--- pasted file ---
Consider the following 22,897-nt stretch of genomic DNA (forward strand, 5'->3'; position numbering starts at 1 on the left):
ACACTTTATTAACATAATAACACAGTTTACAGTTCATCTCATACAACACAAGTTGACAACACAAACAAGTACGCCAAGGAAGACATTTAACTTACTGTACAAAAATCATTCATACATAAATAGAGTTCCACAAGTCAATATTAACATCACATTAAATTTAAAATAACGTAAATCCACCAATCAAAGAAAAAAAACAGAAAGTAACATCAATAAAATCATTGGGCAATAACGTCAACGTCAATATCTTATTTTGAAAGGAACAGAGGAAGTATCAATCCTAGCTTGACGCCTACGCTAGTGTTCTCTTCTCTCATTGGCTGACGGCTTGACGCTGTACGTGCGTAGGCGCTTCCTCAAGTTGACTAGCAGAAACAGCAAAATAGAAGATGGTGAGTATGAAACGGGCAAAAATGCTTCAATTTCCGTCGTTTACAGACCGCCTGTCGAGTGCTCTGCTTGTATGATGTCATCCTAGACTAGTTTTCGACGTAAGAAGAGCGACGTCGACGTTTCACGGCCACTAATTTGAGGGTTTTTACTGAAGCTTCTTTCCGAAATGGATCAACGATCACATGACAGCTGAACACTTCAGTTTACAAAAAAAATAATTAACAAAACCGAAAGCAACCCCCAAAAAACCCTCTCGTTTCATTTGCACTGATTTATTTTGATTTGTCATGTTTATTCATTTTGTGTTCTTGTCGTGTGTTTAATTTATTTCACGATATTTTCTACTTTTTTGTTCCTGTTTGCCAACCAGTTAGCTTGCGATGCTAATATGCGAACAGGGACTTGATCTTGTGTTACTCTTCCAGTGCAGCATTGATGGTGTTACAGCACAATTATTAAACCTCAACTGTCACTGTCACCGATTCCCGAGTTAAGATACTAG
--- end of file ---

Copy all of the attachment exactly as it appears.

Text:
Consider the following 22,897-nt stretch of genomic DNA (forward strand, 5'->3'; position numbering starts at 1 on the left):
ACACTTTATTAACATAATAACACAGTTTACAGTTCATCTCATACAACACAAGTTGACAACACAAACAAGTACGCCAAGGAAGACATTTAACTTACTGTACAAAAATCATTCATACATAAATAGAGTTCCACAAGTCAATATTAACATCACATTAAATTTAAAATAACGTAAATCCACCAATCAAAGAAAAAAAACAGAAAGTAACATCAATAAAATCATTGGGCAATAACGTCAACGTCAATATCTTATTTTGAAAGGAACAGAGGAAGTATCAATCCTAGCTTGACGCCTACGCTAGTGTTCTCTTCTCTCATTGGCTGACGGCTTGACGCTGTACGTGCGTAGGCGCTTCCTCAAGTTGACTAGCAGAAACAGCAAAATAGAAGATGGTGAGTATGAAACGGGCAAAAATGCTTCAATTTCCGTCGTTTACAGACCGCCTGTCGAGTGCTCTGCTTGTATGATGTCATCCTAGACTAGTTTTCGACGTAAGAAGAGCGACGTCGACGTTTCACGGCCACTAATTTGAGGGTTTTTACTGAAGCTTCTTTCCGAAATGGATCAACGATCACATGACAGCTGAACACTTCAGTTTACAAAAAAAATAATTAACAAAACCGAAAGCAACCCCCAAAAAACCCTCTCGTTTCATTTGCACTGATTTATTTTGATTTGTCATGTTTATTCATTTTGTGTTCTTGTCGTGTGTTTAATTTATTTCACGATATTTTCTACTTTTTTGTTCCTGTTTGCCAACCAGTTAGCTTGCGATGCTAATATGCGAACAGGGACTTGATCTTGTGTTACTCTTCCAGTGCAGCATTGATGGTGTTACAGCACAATTATTAAACCTCAACTGTCACTGTCACCGATTCCCGAGTTAAGATACTAG